Feeling anxious? Talk to your pet, they know exactly how to help. 

Pet Health

Laura Vissaritis

Every now and then, we all experience anxiety.

Whether stuck in a traffic jam, preparing for an exam or simply waiting at the doctor's surgery; anxiety is a natural and normal trade-off for survival. 

Whilst, we are all invariably hit by the ugly anxiety monster at some time in our lives, it affects us differently, with some people suffering much more extensively than others. Those of us who are hit hard, often find it difficult to mediate unhelpful thoughts, experiencing a range of relentless symptoms that can leave us feeling helpless and hopeless. So who do we turn to in times of distress? Who will listen? Who promises not to judge and will offer overwhelming comfort when we need it the most? If you asked me, I'd say an animal.

Research shows that talking openly without fear of judgment about our distress can alleviate it much more effectively. When we know the person listening is completely invested in our well-being, we divulge more, making the healing more likely to succeed. Whilst qualified and experienced psychologists are at our fingertips to help us in times of need, one thing pets have over them is the lack of a time limit. Time is immaterial to a pet. They are there for you as long as you need and the more loved they feel, the more time they have for you.

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Men in particular are known to present less to doctors with anxiety symptoms. They are also less likely to openly express their feelings, fears and phobias. Whilst 1 in 3 women present with anxiety symptoms, just 1 in 5 men admit to having anxiety in a clinical setting. But whilst men are less likely to declare anxiety and depression symptoms, they are more likely to commit suicide. Although causes are multi layered, there is a link between anxious males and fear of being judged, making them less likely to seek help. Additionally, those of us who don't have access to family or friends find it difficult to reach out.

For many, a pet is all they have. Studies have shown parallels between the effects of anti-anxiety medication and pet therapy. Medication can increase the amount of serotonin (a neurotransmitter) in the brain, which is seen to assist in optimal functioning of the brain as well as receptiveness to learning and change. When there are higher levels of serotonin in brain cells, research shows that symptoms of anxiety and depression can significantly decrease. Guess what? Interacting with a pet can have the same effect! Increasing exercise with your pet, engaging in play behaviours and a mutual cuddle increases serotonin levels as well as a range of other neurotransmitters that relate to feeling good. So it seems that more we love our pets, the happier we are!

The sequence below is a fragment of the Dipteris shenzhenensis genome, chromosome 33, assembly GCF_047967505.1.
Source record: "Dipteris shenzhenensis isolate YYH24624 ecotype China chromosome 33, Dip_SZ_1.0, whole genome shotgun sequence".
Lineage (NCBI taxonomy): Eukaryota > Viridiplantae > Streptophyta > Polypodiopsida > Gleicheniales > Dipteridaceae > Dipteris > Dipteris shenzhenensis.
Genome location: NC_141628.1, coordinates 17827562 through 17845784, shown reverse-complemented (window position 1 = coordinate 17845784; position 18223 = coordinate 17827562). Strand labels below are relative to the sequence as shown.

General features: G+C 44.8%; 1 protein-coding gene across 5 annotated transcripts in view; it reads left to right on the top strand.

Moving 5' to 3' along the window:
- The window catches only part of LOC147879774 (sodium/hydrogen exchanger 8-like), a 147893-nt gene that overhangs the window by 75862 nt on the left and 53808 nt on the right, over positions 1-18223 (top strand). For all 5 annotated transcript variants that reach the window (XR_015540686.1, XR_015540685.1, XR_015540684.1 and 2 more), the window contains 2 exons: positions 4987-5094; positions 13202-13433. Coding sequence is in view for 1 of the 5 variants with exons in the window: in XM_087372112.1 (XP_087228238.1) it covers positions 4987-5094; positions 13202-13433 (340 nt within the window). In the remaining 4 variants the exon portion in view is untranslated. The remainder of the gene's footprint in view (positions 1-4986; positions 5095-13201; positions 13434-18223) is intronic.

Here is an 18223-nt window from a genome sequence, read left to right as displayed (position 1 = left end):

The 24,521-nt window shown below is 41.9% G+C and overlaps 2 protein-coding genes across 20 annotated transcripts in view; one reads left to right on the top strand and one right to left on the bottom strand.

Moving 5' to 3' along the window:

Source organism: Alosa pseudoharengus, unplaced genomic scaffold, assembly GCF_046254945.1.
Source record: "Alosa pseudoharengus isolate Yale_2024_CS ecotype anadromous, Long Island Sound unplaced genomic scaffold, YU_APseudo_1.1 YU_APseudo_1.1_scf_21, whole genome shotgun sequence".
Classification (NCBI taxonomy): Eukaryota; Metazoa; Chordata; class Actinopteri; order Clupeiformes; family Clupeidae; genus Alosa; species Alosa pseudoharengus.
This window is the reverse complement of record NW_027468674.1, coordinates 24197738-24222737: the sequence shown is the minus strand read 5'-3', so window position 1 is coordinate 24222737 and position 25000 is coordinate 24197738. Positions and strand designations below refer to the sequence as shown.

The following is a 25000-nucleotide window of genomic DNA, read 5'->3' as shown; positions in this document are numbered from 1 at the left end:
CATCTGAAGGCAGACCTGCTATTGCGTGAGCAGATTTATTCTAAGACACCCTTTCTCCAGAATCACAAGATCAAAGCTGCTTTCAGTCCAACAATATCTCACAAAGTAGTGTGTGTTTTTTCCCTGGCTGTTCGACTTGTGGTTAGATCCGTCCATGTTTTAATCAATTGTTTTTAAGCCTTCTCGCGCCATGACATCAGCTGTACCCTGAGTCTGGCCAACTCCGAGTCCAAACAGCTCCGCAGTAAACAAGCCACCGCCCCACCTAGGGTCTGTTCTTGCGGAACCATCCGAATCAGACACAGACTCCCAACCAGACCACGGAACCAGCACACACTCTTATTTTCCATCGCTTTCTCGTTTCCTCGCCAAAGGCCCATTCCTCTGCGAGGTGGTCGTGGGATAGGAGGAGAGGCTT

Whilst I am not advocating for pets to take over the esteemed psychology profession, they do make remarkable therapists. Talking to a pet is a safe and helpful approach to managing daily stress as well as some mental disorders. Whether you just want to talk about your day, a difficult customer, why your partner won't talk to you or why you are too scared to go in an elevator, pets have better hearing than we do for a reason. 

When you open your heart and mind to your pet, you engage in a unique relationship of mutual trust and respect. To me, there is no relationship quite like it. Who else is as happy to see us when we return, sad to see us leave, and unconditionally at our side rain, hail or shine? I just hope that we provide the same for them.

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We all love spoiling our fur-kids, yet only 26% of dogs and 19% of cats in Australia have pet insurance - and that could be very hurtful when the vet bill arrives! With HIF Pet insurance, you'll enjoy affordable cover for cats and dogs of all ages. Plus, claiming is easy thanks to our online member Pet Pawtal!

Laura Vissaritis

Please note: Laura's blog is general advice only. For further information on this topic please consult your veterinarian.

Category:Pet Health


Shelagh King posted at 4:59 PM 29-May-2017

I truly enjoyed reading this blog and totally agree. My pet Tia has been a saviour to me in times of need. She is always there to greet me with a happy face, when I return home from work and always a smiling happy face to greet me when I awake each morning. She listens when I have lengthy chats with her, if I have something on my mind. She sits alert with me whilst I contemplate under the evening stars when we go for our evening walks. She is my protector and in return I will protect her. The bond is great with her and she has helped me more than she knows. She is always there for me no matter what. The greatest gift next to a child is the companion of a beloved pet. She has been the best therapy ever and helped me through my rough patch.

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